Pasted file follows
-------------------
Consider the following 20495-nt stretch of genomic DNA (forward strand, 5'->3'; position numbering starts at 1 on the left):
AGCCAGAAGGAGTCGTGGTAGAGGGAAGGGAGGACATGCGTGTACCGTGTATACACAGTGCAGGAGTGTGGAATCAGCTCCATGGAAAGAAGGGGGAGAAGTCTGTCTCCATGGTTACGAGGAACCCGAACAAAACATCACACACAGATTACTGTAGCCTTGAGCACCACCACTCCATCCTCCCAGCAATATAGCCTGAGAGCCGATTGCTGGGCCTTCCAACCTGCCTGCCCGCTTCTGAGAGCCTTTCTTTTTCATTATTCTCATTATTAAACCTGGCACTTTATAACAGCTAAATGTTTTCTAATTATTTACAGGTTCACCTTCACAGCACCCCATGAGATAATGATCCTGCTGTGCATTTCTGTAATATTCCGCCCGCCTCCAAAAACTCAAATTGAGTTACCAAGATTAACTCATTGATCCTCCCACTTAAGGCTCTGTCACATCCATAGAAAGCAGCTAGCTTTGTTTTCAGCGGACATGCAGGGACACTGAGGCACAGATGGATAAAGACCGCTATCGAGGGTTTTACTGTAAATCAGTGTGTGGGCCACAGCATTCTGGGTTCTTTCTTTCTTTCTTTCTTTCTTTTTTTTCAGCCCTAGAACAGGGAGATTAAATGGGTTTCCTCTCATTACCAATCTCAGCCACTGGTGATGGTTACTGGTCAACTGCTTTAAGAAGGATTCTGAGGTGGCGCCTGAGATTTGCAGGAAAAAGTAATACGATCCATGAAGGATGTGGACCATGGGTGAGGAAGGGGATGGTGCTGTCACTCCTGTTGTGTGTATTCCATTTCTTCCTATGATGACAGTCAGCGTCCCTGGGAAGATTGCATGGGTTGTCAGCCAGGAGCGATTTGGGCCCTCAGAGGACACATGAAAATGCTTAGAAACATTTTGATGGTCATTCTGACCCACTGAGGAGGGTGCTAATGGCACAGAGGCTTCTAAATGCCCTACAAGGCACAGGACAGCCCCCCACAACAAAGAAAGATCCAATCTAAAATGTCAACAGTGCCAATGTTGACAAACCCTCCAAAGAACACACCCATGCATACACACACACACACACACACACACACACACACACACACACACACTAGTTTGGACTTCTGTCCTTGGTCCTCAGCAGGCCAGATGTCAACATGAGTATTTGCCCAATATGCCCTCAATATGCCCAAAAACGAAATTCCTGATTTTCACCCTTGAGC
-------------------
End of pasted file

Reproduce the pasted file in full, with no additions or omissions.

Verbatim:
Consider the following 20495-nt stretch of genomic DNA (forward strand, 5'->3'; position numbering starts at 1 on the left):
AGCCAGAAGGAGTCGTGGTAGAGGGAAGGGAGGACATGCGTGTACCGTGTATACACAGTGCAGGAGTGTGGAATCAGCTCCATGGAAAGAAGGGGGAGAAGTCTGTCTCCATGGTTACGAGGAACCCGAACAAAACATCACACACAGATTACTGTAGCCTTGAGCACCACCACTCCATCCTCCCAGCAATATAGCCTGAGAGCCGATTGCTGGGCCTTCCAACCTGCCTGCCCGCTTCTGAGAGCCTTTCTTTTTCATTATTCTCATTATTAAACCTGGCACTTTATAACAGCTAAATGTTTTCTAATTATTTACAGGTTCACCTTCACAGCACCCCATGAGATAATGATCCTGCTGTGCATTTCTGTAATATTCCGCCCGCCTCCAAAAACTCAAATTGAGTTACCAAGATTAACTCATTGATCCTCCCACTTAAGGCTCTGTCACATCCATAGAAAGCAGCTAGCTTTGTTTTCAGCGGACATGCAGGGACACTGAGGCACAGATGGATAAAGACCGCTATCGAGGGTTTTACTGTAAATCAGTGTGTGGGCCACAGCATTCTGGGTTCTTTCTTTCTTTCTTTCTTTCTTTTTTTTCAGCCCTAGAACAGGGAGATTAAATGGGTTTCCTCTCATTACCAATCTCAGCCACTGGTGATGGTTACTGGTCAACTGCTTTAAGAAGGATTCTGAGGTGGCGCCTGAGATTTGCAGGAAAAAGTAATACGATCCATGAAGGATGTGGACCATGGGTGAGGAAGGGGATGGTGCTGTCACTCCTGTTGTGTGTATTCCATTTCTTCCTATGATGACAGTCAGCGTCCCTGGGAAGATTGCATGGGTTGTCAGCCAGGAGCGATTTGGGCCCTCAGAGGACACATGAAAATGCTTAGAAACATTTTGATGGTCATTCTGACCCACTGAGGAGGGTGCTAATGGCACAGAGGCTTCTAAATGCCCTACAAGGCACAGGACAGCCCCCCACAACAAAGAAAGATCCAATCTAAAATGTCAACAGTGCCAATGTTGACAAACCCTCCAAAGAACACACCCATGCATACACACACACACACACACACACACACACACACACACACACACACTAGTTTGGACTTCTGTCCTTGGTCCTCAGCAGGCCAGATGTCAACATGAGTATTTGCCCAATATGCCCTCAATATGCCCAAAAACGAAATTCCTGATTTTCACCCTTGAGC